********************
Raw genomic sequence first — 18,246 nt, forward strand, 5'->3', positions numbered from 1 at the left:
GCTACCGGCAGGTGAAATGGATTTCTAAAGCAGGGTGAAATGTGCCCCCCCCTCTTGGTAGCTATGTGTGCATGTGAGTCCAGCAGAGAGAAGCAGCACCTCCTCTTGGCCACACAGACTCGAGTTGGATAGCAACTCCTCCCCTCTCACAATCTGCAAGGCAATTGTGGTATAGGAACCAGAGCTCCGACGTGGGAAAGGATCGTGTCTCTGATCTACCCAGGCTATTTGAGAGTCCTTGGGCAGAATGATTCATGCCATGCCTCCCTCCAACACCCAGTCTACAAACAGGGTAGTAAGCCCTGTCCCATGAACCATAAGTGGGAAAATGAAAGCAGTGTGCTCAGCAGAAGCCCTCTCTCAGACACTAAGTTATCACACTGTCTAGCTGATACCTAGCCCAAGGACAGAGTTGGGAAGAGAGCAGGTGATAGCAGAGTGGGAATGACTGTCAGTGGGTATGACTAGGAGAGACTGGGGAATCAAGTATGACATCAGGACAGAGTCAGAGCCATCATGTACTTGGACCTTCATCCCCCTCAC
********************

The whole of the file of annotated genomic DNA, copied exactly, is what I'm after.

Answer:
Raw genomic sequence first — 18,246 nt, forward strand, 5'->3', positions numbered from 1 at the left:
GCTACCGGCAGGTGAAATGGATTTCTAAAGCAGGGTGAAATGTGCCCCCCCCTCTTGGTAGCTATGTGTGCATGTGAGTCCAGCAGAGAGAAGCAGCACCTCCTCTTGGCCACACAGACTCGAGTTGGATAGCAACTCCTCCCCTCTCACAATCTGCAAGGCAATTGTGGTATAGGAACCAGAGCTCCGACGTGGGAAAGGATCGTGTCTCTGATCTACCCAGGCTATTTGAGAGTCCTTGGGCAGAATGATTCATGCCATGCCTCCCTCCAACACCCAGTCTACAAACAGGGTAGTAAGCCCTGTCCCATGAACCATAAGTGGGAAAATGAAAGCAGTGTGCTCAGCAGAAGCCCTCTCTCAGACACTAAGTTATCACACTGTCTAGCTGATACCTAGCCCAAGGACAGAGTTGGGAAGAGAGCAGGTGATAGCAGAGTGGGAATGACTGTCAGTGGGTATGACTAGGAGAGACTGGGGAATCAAGTATGACATCAGGACAGAGTCAGAGCCATCATGTACTTGGACCTTCATCCCCCTCAC